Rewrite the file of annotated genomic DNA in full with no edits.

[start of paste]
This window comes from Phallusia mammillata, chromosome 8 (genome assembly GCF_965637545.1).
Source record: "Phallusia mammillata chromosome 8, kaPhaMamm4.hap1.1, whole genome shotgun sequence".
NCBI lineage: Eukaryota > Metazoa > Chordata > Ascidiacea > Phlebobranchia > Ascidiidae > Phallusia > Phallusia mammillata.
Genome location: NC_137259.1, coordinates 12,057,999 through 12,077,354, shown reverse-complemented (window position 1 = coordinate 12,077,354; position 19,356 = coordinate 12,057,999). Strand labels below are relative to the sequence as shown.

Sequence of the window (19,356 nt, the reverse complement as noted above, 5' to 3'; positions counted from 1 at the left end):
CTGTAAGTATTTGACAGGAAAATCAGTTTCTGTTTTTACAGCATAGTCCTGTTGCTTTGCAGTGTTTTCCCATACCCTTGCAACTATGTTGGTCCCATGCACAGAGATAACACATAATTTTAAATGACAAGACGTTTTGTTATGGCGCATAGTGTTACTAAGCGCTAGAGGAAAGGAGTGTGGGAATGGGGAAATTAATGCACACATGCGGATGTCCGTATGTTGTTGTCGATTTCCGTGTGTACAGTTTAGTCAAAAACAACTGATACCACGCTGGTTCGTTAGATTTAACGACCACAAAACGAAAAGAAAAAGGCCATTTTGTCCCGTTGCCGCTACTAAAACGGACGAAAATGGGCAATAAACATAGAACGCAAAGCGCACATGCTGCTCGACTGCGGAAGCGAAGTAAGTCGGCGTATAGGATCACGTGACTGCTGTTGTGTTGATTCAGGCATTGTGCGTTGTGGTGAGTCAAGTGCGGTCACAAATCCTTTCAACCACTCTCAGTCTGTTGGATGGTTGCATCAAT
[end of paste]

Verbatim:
This window comes from Phallusia mammillata, chromosome 8 (genome assembly GCF_965637545.1).
Source record: "Phallusia mammillata chromosome 8, kaPhaMamm4.hap1.1, whole genome shotgun sequence".
NCBI lineage: Eukaryota > Metazoa > Chordata > Ascidiacea > Phlebobranchia > Ascidiidae > Phallusia > Phallusia mammillata.
Genome location: NC_137259.1, coordinates 12,057,999 through 12,077,354, shown reverse-complemented (window position 1 = coordinate 12,077,354; position 19,356 = coordinate 12,057,999). Strand labels below are relative to the sequence as shown.

Sequence of the window (19,356 nt, the reverse complement as noted above, 5' to 3'; positions counted from 1 at the left end):
CTGTAAGTATTTGACAGGAAAATCAGTTTCTGTTTTTACAGCATAGTCCTGTTGCTTTGCAGTGTTTTCCCATACCCTTGCAACTATGTTGGTCCCATGCACAGAGATAACACATAATTTTAAATGACAAGACGTTTTGTTATGGCGCATAGTGTTACTAAGCGCTAGAGGAAAGGAGTGTGGGAATGGGGAAATTAATGCACACATGCGGATGTCCGTATGTTGTTGTCGATTTCCGTGTGTACAGTTTAGTCAAAAACAACTGATACCACGCTGGTTCGTTAGATTTAACGACCACAAAACGAAAAGAAAAAGGCCATTTTGTCCCGTTGCCGCTACTAAAACGGACGAAAATGGGCAATAAACATAGAACGCAAAGCGCACATGCTGCTCGACTGCGGAAGCGAAGTAAGTCGGCGTATAGGATCACGTGACTGCTGTTGTGTTGATTCAGGCATTGTGCGTTGTGGTGAGTCAAGTGCGGTCACAAATCCTTTCAACCACTCTCAGTCTGTTGGATGGTTGCATCAAT